Oprah is amazing. Her empire is life-affirming, empowering for women and most importantly does not condescend to her audience. Feministing’s recurring column entitled “Not Oprah’s Book Club” is great and all, but do they need to be so derisive of Oprah? What exactly is Feministing trying to distance themselves from?

As I pointed out in my hate-mail to Jonathan Franzen (one of Pop Feminist’s “Best Of”), Oprah’s book club consistently features challenging and enduring works of literature. If we assume her audience consists of middle-aged women, probably mothers, some of whom I’d imagine are stay at home or part time workers, we’re talking about a demographic consistently patronized to in advertising and media. A demographic that is certainly not assumed to be a likely audience for the work of Faulkner, Marquez, Steinbeck and more.

Look at the “Summer of Faulkner” page. It’s remarkable that so mainstream a figure as Oprah throws her weight behind such high-level literature, and in spite of a lifetime of insult and discouragement, women are all aboard the Oprah-train to self-improvement and fulfillment. See a list of past book-club selections here.

Courtney Martin, author of “Not Oprah’s Book Club” recently “admitted” to liking O Magazine. Why does she frame this as somehow embarrassing? It is the single most high-quality women’s magazine on the racks today. Courtney writes a list of ideal content in a women’s rag:

“What would your dream magazine contain? Mine:
Lots of personal essays by really smart, funny women
Reviews of memoir and novels, indy movies and music
Profiles of social entrepreneurs, feminists, great thinkers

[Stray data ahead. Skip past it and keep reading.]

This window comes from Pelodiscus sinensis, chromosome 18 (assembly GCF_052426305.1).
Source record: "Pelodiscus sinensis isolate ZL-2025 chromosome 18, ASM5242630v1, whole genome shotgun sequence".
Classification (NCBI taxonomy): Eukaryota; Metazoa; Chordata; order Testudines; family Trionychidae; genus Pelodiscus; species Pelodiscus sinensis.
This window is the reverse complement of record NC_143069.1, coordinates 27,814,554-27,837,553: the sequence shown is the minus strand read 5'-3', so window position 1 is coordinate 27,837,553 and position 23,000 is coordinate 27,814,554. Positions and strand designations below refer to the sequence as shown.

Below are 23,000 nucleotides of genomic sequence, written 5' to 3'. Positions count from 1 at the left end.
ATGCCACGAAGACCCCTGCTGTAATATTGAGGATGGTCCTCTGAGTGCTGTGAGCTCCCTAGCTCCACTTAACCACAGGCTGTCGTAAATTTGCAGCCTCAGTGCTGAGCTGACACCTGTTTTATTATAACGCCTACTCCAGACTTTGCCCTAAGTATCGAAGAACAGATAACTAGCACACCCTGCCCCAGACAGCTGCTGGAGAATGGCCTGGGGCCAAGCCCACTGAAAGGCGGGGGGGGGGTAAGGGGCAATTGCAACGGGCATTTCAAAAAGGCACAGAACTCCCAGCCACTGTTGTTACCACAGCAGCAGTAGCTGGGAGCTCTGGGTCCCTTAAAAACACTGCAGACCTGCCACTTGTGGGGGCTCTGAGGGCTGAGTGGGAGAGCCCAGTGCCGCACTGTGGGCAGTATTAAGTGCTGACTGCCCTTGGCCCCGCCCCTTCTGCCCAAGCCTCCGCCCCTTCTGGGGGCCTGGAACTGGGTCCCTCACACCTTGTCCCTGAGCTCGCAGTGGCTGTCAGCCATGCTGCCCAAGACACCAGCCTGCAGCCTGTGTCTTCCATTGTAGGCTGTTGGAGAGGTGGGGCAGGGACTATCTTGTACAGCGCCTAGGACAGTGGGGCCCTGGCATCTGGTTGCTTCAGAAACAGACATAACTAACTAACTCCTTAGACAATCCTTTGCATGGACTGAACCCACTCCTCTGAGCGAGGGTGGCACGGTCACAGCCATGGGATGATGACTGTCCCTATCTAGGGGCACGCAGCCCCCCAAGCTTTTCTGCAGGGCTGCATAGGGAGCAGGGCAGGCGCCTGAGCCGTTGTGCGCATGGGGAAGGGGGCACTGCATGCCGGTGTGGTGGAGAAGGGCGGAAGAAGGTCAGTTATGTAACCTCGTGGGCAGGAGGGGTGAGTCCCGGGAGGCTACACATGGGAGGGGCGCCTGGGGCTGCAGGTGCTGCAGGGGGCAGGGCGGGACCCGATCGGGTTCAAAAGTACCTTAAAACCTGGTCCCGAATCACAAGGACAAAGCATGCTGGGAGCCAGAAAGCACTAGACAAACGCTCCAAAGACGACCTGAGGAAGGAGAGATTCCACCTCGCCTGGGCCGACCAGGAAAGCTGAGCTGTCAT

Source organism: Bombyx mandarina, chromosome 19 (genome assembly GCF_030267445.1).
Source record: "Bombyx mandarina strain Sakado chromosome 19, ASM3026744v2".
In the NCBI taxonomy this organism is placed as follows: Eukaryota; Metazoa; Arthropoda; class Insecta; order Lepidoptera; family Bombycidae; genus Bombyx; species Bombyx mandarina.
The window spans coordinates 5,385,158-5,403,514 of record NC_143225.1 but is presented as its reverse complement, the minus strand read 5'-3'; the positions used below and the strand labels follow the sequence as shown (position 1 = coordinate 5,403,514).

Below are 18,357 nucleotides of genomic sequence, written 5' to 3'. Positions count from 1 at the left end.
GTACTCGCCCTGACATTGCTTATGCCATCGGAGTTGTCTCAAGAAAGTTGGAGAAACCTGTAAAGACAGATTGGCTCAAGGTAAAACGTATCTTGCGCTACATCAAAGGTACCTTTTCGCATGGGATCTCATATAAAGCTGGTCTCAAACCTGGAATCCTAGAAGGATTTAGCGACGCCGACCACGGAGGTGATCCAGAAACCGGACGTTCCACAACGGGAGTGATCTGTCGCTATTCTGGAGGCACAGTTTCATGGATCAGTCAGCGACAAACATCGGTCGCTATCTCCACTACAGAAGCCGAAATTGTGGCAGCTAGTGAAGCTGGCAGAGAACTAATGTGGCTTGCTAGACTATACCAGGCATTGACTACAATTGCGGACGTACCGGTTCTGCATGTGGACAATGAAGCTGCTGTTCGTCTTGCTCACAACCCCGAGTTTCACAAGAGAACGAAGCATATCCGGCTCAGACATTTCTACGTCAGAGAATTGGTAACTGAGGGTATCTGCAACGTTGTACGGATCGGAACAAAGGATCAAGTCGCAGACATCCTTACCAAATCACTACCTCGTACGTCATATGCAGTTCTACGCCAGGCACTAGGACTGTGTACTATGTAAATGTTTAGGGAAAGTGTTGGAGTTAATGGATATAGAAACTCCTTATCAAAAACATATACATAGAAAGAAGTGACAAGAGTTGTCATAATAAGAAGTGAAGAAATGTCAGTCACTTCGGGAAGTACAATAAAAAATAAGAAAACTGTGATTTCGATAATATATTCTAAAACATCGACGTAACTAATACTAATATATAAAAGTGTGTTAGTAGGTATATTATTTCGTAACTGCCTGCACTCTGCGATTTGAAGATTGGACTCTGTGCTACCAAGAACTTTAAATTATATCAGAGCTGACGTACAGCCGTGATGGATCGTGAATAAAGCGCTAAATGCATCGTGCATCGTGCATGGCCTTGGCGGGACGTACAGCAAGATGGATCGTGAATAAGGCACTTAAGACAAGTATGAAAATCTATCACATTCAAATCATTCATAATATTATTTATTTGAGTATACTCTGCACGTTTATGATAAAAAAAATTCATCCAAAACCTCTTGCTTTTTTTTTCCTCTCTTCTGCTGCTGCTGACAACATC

Cutting edge science that features legitimate peer-reviewed studies on health, psychology, and the environment
Op-eds where women take different points of view on complicated issues
Photo spreads featuring women with diverse body types wearing gorgeous, original, affordable clothing
Those awesome spreads where a magazine takes an issue–like the wedding industry–and gives all kinds of fascinating facts and figures (my favorite version of this is in Mother Jones)”

What she’s describing is the usual content of O Magazine, which she is loathe to endorse without a disclaimer. Her commenters were equally pained to associate with this high-quality publication:

“I recently picked up O magazine (I am soo not the target demo), and I have to say, embarrassing as it is, it was the best woman’s magazine I’ve read in awhile.”

I don’t know how to read this other than as misogyny and possibly classism and agism. The Feministing community clamors to sing the praises of Bitch and Bust Magazine, both of which, while being branded for young, urban, college grads, are inferior on all counts to O.

Based on the content of Oprah’s magazine, book club, program and empire in general, I can’t for the life of me find evidence that the dismissal or belittling of Oprah’s brand has anything to do with its merits. It’s evident that what the Feministing community finds objectionable is Oprah’s demographic (which they are sooo not). In this, Feministing conspires in the trivialization of women and mothers who don’t have an elite diploma under their belt.

This isn’t feminist. Please advise.

Long live Oprah. Cheers to her book club members for challenging stereotypes and perusing for rich cultural fulfillment in spite of the intellectuals’ sneers.